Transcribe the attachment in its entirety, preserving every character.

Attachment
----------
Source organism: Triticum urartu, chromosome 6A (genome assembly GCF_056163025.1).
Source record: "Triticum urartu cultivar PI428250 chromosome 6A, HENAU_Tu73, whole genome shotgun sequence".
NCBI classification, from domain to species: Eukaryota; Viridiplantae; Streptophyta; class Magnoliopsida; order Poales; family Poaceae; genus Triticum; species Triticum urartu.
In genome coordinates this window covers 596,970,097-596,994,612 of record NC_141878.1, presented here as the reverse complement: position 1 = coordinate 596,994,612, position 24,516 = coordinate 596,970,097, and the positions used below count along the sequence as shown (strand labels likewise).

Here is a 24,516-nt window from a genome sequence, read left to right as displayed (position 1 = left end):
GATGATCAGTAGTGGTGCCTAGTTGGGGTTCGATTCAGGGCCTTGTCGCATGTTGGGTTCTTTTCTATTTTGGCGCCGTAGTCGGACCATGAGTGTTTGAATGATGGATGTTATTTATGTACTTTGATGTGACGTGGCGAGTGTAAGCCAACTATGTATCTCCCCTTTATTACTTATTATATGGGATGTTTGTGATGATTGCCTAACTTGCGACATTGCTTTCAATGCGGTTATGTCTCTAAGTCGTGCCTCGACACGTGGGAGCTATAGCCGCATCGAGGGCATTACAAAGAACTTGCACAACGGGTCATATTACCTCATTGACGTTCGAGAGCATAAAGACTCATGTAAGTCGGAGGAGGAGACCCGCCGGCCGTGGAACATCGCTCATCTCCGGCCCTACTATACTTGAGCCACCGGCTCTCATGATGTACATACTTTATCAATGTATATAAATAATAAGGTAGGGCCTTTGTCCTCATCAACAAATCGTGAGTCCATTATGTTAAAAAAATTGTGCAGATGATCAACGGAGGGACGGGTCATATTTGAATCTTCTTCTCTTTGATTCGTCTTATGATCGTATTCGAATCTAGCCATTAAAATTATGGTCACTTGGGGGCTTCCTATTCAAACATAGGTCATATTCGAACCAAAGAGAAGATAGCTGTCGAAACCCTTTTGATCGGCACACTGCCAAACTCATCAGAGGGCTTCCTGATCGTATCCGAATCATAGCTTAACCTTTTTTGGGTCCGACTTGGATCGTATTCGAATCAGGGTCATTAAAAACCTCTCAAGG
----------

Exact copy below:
Source organism: Triticum urartu, chromosome 6A (genome assembly GCF_056163025.1).
Source record: "Triticum urartu cultivar PI428250 chromosome 6A, HENAU_Tu73, whole genome shotgun sequence".
NCBI classification, from domain to species: Eukaryota; Viridiplantae; Streptophyta; class Magnoliopsida; order Poales; family Poaceae; genus Triticum; species Triticum urartu.
In genome coordinates this window covers 596,970,097-596,994,612 of record NC_141878.1, presented here as the reverse complement: position 1 = coordinate 596,994,612, position 24,516 = coordinate 596,970,097, and the positions used below count along the sequence as shown (strand labels likewise).

Here is a 24,516-nt window from a genome sequence, read left to right as displayed (position 1 = left end):
GATGATCAGTAGTGGTGCCTAGTTGGGGTTCGATTCAGGGCCTTGTCGCATGTTGGGTTCTTTTCTATTTTGGCGCCGTAGTCGGACCATGAGTGTTTGAATGATGGATGTTATTTATGTACTTTGATGTGACGTGGCGAGTGTAAGCCAACTATGTATCTCCCCTTTATTACTTATTATATGGGATGTTTGTGATGATTGCCTAACTTGCGACATTGCTTTCAATGCGGTTATGTCTCTAAGTCGTGCCTCGACACGTGGGAGCTATAGCCGCATCGAGGGCATTACAAAGAACTTGCACAACGGGTCATATTACCTCATTGACGTTCGAGAGCATAAAGACTCATGTAAGTCGGAGGAGGAGACCCGCCGGCCGTGGAACATCGCTCATCTCCGGCCCTACTATACTTGAGCCACCGGCTCTCATGATGTACATACTTTATCAATGTATATAAATAATAAGGTAGGGCCTTTGTCCTCATCAACAAATCGTGAGTCCATTATGTTAAAAAAATTGTGCAGATGATCAACGGAGGGACGGGTCATATTTGAATCTTCTTCTCTTTGATTCGTCTTATGATCGTATTCGAATCTAGCCATTAAAATTATGGTCACTTGGGGGCTTCCTATTCAAACATAGGTCATATTCGAACCAAAGAGAAGATAGCTGTCGAAACCCTTTTGATCGGCACACTGCCAAACTCATCAGAGGGCTTCCTGATCGTATCCGAATCATAGCTTAACCTTTTTTGGGTCCGACTTGGATCGTATTCGAATCAGGGTCATTAAAAACCTCTCAAGG